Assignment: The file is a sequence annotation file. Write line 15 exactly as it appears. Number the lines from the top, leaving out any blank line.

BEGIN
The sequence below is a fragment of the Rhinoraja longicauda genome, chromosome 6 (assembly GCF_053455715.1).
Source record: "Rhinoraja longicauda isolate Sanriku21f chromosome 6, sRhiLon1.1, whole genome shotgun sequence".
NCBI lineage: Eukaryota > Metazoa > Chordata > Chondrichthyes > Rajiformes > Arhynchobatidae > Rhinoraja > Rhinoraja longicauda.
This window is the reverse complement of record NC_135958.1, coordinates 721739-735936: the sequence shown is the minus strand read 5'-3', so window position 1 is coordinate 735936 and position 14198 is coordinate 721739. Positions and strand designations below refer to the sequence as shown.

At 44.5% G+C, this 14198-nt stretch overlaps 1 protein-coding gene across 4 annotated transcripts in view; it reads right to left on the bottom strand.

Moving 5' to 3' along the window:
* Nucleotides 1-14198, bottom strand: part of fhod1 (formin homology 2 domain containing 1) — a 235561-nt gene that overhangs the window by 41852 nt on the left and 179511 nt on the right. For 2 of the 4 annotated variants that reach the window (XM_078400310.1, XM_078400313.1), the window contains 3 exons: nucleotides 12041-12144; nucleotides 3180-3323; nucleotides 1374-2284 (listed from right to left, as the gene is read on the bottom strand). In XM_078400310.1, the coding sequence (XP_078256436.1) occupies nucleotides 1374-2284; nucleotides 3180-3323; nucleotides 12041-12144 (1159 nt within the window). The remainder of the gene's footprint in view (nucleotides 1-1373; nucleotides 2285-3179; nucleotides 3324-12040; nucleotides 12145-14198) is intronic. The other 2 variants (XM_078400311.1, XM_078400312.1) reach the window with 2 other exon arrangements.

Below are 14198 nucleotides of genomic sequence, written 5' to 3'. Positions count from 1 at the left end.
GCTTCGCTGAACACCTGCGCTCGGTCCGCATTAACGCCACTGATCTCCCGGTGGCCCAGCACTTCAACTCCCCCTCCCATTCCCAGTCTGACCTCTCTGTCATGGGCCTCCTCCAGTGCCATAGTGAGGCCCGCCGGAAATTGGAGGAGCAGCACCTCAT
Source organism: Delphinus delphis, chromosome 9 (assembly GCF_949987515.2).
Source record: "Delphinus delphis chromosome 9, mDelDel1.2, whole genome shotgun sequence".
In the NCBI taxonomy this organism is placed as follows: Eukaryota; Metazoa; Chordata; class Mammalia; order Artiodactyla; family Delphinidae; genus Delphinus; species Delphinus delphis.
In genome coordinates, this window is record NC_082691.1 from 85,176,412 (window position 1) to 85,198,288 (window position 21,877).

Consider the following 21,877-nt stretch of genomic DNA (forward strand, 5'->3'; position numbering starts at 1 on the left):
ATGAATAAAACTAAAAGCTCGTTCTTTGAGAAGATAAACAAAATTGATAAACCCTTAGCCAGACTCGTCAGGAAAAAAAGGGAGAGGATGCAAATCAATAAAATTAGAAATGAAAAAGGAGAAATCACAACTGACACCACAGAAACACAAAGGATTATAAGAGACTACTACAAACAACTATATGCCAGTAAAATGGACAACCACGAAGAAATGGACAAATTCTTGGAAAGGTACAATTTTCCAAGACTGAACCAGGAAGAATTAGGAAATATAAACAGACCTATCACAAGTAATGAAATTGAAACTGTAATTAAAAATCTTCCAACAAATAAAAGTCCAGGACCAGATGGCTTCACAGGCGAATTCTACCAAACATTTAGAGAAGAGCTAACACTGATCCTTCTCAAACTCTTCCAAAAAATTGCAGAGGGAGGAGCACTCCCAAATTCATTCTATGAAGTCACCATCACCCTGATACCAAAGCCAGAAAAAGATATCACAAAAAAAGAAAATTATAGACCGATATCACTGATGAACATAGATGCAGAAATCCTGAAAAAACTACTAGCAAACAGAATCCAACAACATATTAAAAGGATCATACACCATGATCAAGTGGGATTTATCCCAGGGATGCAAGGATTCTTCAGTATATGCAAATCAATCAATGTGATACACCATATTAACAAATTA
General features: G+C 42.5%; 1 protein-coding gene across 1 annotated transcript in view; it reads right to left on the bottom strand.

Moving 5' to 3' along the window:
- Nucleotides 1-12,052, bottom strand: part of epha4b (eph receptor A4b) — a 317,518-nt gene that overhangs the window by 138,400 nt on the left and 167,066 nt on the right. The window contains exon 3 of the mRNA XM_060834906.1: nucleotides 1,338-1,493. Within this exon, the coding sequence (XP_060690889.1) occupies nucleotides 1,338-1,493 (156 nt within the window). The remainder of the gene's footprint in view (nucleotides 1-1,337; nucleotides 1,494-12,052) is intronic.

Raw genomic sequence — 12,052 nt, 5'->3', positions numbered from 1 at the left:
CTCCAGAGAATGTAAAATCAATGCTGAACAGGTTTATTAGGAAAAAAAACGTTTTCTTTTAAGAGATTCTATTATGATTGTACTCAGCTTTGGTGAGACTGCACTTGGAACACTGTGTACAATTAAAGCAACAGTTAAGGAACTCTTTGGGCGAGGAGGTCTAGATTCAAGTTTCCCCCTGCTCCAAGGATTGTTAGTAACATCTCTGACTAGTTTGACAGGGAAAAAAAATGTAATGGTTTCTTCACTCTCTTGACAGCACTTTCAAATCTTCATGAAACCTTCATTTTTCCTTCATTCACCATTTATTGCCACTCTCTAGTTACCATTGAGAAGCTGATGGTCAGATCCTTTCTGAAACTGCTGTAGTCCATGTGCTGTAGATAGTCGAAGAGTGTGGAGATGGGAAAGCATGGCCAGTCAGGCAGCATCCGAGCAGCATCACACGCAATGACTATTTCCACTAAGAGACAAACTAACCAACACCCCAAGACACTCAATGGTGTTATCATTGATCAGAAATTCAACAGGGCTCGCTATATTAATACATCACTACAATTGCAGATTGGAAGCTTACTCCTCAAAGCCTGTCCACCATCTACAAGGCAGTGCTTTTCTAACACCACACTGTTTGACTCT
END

ATGAATAAAACTAAAAGCTCGTTCTTTGAGAAGATAAACAAAATTGATAAACCCTTAGCCAGACTCGTCAGGAAAAAAAGGGAGAGGATGCAAATCAATAAAATTAGAAATGAAAAAGGAGAAATCACAACTGACACCACAGAAACACAAAGGATTATAAGAGACTACTACAAACAACTATATGCCAGTAAAATGGACAACCACGAAGAAATGGACAAATTCTTGGAAAGGTACAATTTTCCAAGACTGAACCAGGAAGAATTAGGAAATATAAACAGACCTATCACAAGTAATGAAATTGAAACTGTAATTAAAAATCTTCCAACAAATAAAAGTCCAGGACCAGATGGCTTCACAGGCGAATTCTACCAAACATTTAGAGAAGAGCTAACACTGATCCTTCTCAAACTCTTCCAAAAAATTGCAGAGGGAGGAGCACTCCCAAATTCATTCTATGAAGTCACCATCACCCTGATACCAAAGCCAGAAAAAGATATCACAAAAAAAGAAAATTATAGACCGATATCACTGATGAACATAGATGCAGAAATCCTGAAAAAACTACTAGCAAACAGAATCCAACAACATATTAAAAGGATCATACACCATGATCAAGTGGGATTTATCCCAGGGATGCAAGGATTCTTCAGTATATGCAAATCAATCAATGTGATACACCATATTAACAAATTA